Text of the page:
While work as a criminal prosecutor demands long days and late nights, seven of the attorneys interviewed said his demands were unreasonable. Three of those called his behavior “abusive,” saying they saw him yell at one young woman.

Another woman said he presented “loyalty tests." Would she stay to work all night?

“It was more of a control of your time, and a control of everything you’re doing. You aren’t going to be going home when you want to be going home. He can and will call you at any time,” she said.

Stephanie Maddox, a former University of Baltimore law student, said she was dismayed to see fellow interns work around the clock without pay.

“I was the only one of the group to say, ‘You guys are crazy. He’s taking advantage of you,'" said Maddox, today a private attorney in Southern Maryland.


Vignarajah makes no apologies for setting high standards for himself and his staff.

His campaign provided the names of more than 30 people willing to speak on his behalf, including Wanda Keyes Heard, retired chief judge of the Baltimore Circuit Court. The list includes classmates on the Harvard Law Review, as well as 10 people who worked as his interns. Some returned calls to speak highly of him. So did Jill Green, who ran the internship program at University of Baltimore School of Law.

Green said she received no complaints from his interns. “Students were clamoring to go.”

In 2011, Baltimore State’s Attorney Gregg Bernstein recruited Vignarajah from the U.S. attorney’s office in Maryland. Vignarajah was tasked with building a unit to prosecute street gangs. He was an outsider and not beholden to the old ways.

Over the next four years, Vignarajah prosecuted some of the city’s big cases. He saw Darnell Sewell put away for 60 years for indiscriminately shooting up the streets of South Baltimore. He saw half brothers Danyae Robinson and Derrick Brown sentenced to life in prison for firing on a crowd and killing a 12-year-old.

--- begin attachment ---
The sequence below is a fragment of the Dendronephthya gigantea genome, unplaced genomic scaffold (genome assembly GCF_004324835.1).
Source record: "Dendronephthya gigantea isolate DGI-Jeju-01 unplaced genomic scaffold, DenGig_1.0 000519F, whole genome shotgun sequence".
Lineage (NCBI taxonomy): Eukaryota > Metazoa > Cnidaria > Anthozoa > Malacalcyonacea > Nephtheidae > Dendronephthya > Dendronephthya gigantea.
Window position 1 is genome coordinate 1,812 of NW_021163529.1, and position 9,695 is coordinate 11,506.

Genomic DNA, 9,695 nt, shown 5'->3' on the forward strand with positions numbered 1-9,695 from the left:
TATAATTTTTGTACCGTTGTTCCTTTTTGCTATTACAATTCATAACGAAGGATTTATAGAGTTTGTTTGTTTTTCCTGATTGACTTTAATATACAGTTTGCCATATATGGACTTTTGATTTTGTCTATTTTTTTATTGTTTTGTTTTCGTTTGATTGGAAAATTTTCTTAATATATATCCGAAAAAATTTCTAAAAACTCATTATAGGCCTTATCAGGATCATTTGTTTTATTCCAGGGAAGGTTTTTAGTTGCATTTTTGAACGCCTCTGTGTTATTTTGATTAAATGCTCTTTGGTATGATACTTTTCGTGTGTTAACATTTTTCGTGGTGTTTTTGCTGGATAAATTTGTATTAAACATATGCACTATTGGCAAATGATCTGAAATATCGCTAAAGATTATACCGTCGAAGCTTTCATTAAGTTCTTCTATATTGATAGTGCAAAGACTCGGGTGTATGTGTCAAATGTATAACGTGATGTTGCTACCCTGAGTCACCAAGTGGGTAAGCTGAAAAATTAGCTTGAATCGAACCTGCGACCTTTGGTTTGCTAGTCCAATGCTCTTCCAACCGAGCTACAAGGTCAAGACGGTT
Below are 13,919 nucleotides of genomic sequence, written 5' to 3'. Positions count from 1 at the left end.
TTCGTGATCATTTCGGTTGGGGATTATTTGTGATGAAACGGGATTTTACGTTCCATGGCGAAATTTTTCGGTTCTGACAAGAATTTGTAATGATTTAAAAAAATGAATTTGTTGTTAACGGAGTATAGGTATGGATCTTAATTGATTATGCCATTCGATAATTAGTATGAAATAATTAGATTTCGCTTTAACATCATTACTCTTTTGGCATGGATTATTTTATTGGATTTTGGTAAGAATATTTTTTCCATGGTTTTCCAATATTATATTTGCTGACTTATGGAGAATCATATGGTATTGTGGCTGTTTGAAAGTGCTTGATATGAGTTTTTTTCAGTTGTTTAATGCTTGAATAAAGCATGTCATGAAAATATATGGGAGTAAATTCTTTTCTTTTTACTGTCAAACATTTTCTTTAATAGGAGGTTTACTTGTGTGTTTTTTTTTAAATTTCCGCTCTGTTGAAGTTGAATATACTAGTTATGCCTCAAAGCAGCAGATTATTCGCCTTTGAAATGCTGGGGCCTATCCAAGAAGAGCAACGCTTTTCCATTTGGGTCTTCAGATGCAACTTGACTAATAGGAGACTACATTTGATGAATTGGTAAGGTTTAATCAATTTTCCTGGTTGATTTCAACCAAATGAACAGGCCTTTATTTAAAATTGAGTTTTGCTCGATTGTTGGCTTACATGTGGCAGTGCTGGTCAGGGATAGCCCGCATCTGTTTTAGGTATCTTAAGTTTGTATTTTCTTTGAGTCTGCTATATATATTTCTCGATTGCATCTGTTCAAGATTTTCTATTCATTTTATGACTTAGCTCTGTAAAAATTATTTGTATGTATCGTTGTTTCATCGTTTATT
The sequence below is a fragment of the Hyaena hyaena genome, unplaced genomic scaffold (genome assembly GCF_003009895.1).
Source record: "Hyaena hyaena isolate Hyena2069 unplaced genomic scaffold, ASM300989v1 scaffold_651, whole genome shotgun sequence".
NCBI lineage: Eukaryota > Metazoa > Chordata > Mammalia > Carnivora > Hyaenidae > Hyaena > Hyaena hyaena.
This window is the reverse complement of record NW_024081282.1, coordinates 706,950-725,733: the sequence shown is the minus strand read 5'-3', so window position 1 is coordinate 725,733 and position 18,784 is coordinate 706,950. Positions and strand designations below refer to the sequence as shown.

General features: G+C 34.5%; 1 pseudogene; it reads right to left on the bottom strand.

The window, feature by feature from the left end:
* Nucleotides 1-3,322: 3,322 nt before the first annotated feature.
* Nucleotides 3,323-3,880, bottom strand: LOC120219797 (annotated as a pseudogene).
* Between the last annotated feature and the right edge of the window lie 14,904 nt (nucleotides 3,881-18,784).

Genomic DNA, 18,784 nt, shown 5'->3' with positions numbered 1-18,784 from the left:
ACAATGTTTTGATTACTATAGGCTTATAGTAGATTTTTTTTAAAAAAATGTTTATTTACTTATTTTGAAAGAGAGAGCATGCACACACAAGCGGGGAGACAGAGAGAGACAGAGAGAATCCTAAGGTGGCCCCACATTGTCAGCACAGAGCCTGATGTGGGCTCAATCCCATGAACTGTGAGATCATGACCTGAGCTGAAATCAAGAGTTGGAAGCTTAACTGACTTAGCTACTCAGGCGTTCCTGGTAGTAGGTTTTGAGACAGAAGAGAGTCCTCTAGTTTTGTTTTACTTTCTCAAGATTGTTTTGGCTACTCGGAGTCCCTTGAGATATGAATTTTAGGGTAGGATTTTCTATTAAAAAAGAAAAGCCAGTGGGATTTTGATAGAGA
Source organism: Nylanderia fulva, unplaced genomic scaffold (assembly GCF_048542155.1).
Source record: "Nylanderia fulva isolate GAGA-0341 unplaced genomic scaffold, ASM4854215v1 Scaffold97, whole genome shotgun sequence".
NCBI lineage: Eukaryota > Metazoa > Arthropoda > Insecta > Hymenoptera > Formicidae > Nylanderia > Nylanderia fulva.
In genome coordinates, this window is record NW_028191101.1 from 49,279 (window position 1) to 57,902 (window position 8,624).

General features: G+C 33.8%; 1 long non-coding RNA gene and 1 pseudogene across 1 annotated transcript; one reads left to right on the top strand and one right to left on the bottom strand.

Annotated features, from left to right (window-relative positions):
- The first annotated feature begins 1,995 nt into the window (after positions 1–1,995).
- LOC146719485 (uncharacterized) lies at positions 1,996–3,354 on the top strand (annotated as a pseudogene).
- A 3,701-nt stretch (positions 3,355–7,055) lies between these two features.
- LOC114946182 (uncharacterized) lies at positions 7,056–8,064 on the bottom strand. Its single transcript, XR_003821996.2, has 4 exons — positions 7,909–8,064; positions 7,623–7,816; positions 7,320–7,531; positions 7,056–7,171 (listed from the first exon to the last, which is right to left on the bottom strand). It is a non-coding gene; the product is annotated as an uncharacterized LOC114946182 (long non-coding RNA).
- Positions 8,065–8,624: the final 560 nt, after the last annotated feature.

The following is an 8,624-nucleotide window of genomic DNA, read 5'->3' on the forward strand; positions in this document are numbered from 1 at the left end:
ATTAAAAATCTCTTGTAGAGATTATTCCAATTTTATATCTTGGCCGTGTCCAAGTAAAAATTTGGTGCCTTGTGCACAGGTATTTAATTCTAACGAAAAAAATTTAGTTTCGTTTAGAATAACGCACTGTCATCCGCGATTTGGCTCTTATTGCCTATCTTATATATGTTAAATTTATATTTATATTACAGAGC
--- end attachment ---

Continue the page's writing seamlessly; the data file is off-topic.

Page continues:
In 2013, Vignarajah joined city leaders on a besieged Greenmount Avenue to announce the takedown of the Black Guerrilla Family gang. However, while authorities indicted 48 people, more than a quarter of the defendants went free. Of those convicted, only three received sentences of more than five years. Vignarajah noted Bernstein lost the 2014 Democratic primary to Marilyn Mosby, and her staff took over the cases.


“There were a lot of cases that had been started before the transition that didn’t conclude in the way we thought,” he said. “It was frustrating to watch.”

His former bosses Bernstein and Frosh declined to comment for this article. Former U.S. Attorney for Maryland Rod Rosenstein hired Vignarajah in 2009 for a two-year post prosecuting Baltimore street gangs.

“You don’t see a lot of candidates with the kind of qualifications Thiru had,” Rosenstein said recently. “Not only did he have exceptional academic credentials, he also had long-standing ties to Baltimore."

Vignarajah’s first try for elected office came nearly two years ago, when he challenged Mosby. He received less than a quarter of the vote.

Ten months later, he announced his bid for mayor. He’s meticulous in drafting plans, with exhaustive proposals on taxes, water bills, marijuana legalization, trash pickup — even electronic cigarettes. His crime plan is six pages longer than that of the police commissioner.

In a city that suffers more than 300 killings a year, Vignarajah understands Baltimore’s next mayor will be judged by the homicide rate.


He proposes flooding the city’s 12 deadliest neighborhoods with undercover officers to buy drugs in the winter. He believes this will lead to law enforcement obtaining wiretaps on the phones of violent gang members, producing indictments before the killing months of May to August.

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Elect him and he’ll reduce murders to less than 200 by the end of his four-year term, Vignarajah pledges. Or else, he says, he won’t run again.

Coming next: GOP candidates

Thiru Vignarajah

Age: 43

Experience: special assistant to U.S. attorney for Maryland; chief of major investigations, Baltimore State’s Attorney’s Office; deputy Maryland attorney general; partner at DLA Piper.


Education: Yale University and Harvard Law School.

Family: Separated, one son.